During the Bible study I led this morning we discussed Jesus’ call to Matthew, the tax collector, to become a disciple. In this story we see one of the most hated types of people in Jesus’ day stand up, leave his wealthy life behind, and follow Christ. Then Jesus does something even more crazy – he goes to have dinner with Matthew and, most likely, other tax collectors and “seedy” folks from the day. The Pharisees had a field day with this and gave Jesus a hard time stating that Jesus should not be hanging with the “unclean” folks. Jesus then goes on to tell stories of the “lost” (lost coin, lost son, lost sheep) to help them see that God rejoices when those who are lost find God, so why are they not out reaching the “lost” such as these “unclean” folks they keep referring to? Something tells me the Pharisees were probably a bit irritated with Jesus at this point because you don’t hear much from them after that.
How often do we reach out to those in our society who are looked upon as “unclean,” “hated,” or viewed as one of those “undesirable” people? What would you do if a person came into your church with tattoos covering their body or looked as though they haven’t showered or brushed their teeth in weeks? How welcoming are we . . . really?
We have an amazing bass player here at our church – she is very talented and happens to be the daughter of our music director. This gal is young – probably 19 or 20, but has a spiked mohawk, dark black eye makeup, and dresses a bit like a “goth.” I think she’s amazing! I love her uniqueness and her ability to be comfortable in her own skin. I only wish I was like that at her age! She plays for us on some Sunday mornings and gives her time to serve God through music ministry, which is so great!
Recently, I had a church member come up to me after worship and say something to the effect of, “I think it’s appalling that we let a girl that looks like that be on our worship stage. It makes us look bad to visitors! Something needs to be done!” After I quickly tried to make sure my face didn’t display the horror I felt inside listening to those words, I responded something like, “Well, I for one think it’s wonderful that our church embraces all of God’s children no matter what they look like or how they style their hair or wear their clothes. I’m thrilled that she feels comforatable enough here to share her talents for the glory of God!” The church member wasn’t sure how to respond after that and just mumbled and walked away. I honestly have no idea if I’ve even seen the church member since, but I enjoyed this young girl’s bass playing last Sunday! She rocked it for God!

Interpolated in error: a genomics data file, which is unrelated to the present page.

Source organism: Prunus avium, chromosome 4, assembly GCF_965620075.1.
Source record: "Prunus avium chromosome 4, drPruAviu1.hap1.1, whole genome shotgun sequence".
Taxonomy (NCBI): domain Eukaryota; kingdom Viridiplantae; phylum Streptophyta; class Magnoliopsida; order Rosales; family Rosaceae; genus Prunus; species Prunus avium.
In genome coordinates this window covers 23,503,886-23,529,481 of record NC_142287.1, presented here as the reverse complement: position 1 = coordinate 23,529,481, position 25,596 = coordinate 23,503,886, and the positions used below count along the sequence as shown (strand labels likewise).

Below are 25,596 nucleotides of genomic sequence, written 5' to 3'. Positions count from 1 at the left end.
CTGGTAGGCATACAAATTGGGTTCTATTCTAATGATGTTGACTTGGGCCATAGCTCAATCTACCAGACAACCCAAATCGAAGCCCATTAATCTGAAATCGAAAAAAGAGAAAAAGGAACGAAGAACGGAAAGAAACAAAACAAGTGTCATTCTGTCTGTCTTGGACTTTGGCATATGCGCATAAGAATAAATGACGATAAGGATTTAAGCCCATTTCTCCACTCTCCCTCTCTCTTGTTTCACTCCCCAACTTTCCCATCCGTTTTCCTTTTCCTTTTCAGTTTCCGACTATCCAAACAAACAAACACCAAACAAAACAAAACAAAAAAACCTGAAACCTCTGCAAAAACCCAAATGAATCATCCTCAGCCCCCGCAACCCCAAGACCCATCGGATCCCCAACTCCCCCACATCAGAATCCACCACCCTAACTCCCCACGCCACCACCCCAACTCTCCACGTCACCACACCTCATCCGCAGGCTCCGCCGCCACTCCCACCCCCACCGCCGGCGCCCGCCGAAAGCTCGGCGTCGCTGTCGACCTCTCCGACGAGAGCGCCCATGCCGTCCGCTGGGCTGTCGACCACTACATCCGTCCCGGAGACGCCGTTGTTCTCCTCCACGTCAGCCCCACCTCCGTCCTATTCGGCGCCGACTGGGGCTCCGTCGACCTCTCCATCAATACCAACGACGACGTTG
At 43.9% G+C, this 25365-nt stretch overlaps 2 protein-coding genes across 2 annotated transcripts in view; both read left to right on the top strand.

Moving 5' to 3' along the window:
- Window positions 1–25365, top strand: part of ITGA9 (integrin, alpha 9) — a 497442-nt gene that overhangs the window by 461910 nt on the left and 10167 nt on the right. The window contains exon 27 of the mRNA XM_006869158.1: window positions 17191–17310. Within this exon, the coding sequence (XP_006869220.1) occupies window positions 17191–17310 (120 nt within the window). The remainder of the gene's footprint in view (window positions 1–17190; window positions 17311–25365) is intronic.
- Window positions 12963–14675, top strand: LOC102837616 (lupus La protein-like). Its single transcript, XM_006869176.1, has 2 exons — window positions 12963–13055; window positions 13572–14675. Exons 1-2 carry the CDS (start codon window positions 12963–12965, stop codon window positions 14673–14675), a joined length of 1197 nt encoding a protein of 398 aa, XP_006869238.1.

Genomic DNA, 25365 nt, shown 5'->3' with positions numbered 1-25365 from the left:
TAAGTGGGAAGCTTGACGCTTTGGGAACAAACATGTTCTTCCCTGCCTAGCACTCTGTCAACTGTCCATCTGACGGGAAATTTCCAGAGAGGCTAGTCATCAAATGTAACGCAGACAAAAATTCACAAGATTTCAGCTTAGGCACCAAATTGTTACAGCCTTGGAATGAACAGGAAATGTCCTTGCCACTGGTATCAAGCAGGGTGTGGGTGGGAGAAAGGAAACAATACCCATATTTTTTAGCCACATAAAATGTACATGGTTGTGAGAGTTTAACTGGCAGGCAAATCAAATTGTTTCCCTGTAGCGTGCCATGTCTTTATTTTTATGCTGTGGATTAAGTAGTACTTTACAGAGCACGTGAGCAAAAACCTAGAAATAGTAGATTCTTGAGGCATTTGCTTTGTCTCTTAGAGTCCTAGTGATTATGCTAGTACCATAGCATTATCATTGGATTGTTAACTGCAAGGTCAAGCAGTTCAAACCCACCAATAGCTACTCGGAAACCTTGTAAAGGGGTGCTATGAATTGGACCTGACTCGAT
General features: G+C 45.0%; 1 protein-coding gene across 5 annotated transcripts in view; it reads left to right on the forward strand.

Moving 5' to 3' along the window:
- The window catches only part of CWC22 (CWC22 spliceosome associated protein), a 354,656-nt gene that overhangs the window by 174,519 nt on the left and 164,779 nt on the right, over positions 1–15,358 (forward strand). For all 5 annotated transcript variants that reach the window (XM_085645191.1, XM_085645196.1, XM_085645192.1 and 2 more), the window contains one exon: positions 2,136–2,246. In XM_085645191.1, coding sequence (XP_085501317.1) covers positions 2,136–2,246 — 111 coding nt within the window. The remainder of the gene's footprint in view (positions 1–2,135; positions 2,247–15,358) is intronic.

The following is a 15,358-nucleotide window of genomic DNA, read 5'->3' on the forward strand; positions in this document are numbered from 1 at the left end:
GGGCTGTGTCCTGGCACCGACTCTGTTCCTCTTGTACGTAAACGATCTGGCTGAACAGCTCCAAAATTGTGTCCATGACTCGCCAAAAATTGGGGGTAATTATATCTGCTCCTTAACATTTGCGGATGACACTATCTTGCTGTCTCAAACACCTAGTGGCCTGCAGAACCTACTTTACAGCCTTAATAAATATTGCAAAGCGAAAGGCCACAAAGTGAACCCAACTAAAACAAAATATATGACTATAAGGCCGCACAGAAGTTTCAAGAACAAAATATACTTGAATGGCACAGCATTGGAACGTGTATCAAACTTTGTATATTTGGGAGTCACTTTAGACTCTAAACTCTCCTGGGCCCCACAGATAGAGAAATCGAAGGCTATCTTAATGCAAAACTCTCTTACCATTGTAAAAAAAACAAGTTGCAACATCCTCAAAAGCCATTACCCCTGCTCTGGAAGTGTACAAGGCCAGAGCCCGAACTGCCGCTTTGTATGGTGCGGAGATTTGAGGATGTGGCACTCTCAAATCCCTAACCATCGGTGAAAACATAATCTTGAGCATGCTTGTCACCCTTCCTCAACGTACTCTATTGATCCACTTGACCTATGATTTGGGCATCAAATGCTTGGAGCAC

Now I don’t share that story with you to insinuate that the girl was “unclean” or that the church member was a bad person. Actually, both are Christians and dedicated church goers. Rather, I share that as a demonstration as to how we judge others based on what we see and how we see. If they are different than we are, we assume they are “unclean.” It’s kind of like my previous article about motorcycle riders – the assumption that they are all members of “Hells Angels” and drink and party every night. This girl has a style all her own, but that shouldn’t put her in an “unclean” category. And, yet, there she was.
When is the last time you had dinner with Matthew & Co.? Do you know someone or some people who need to know Christ but have been shunned by the Christian community? Is there someone at work that lives a lifestyle you don’t agree with but you know in your heart that you could help make a positive difference in their life? It’s not easy to do, but letting Christ shine through you to those who are lost can be a powerful thing. I encourage you to open yourself up to the possibility and be the hands and feet of Christ. Don’t judge others or assume they are a certain way based on what you see on the outside – let the Lord guide you and help lead those to Him who are lost.
Remember, Jesus calls those who are lost and uses us to find them:
But go and learn what this means: “I desire mercy, not sacrifice.” For I have not come to call the righteous, but sinners. Matthew 9:13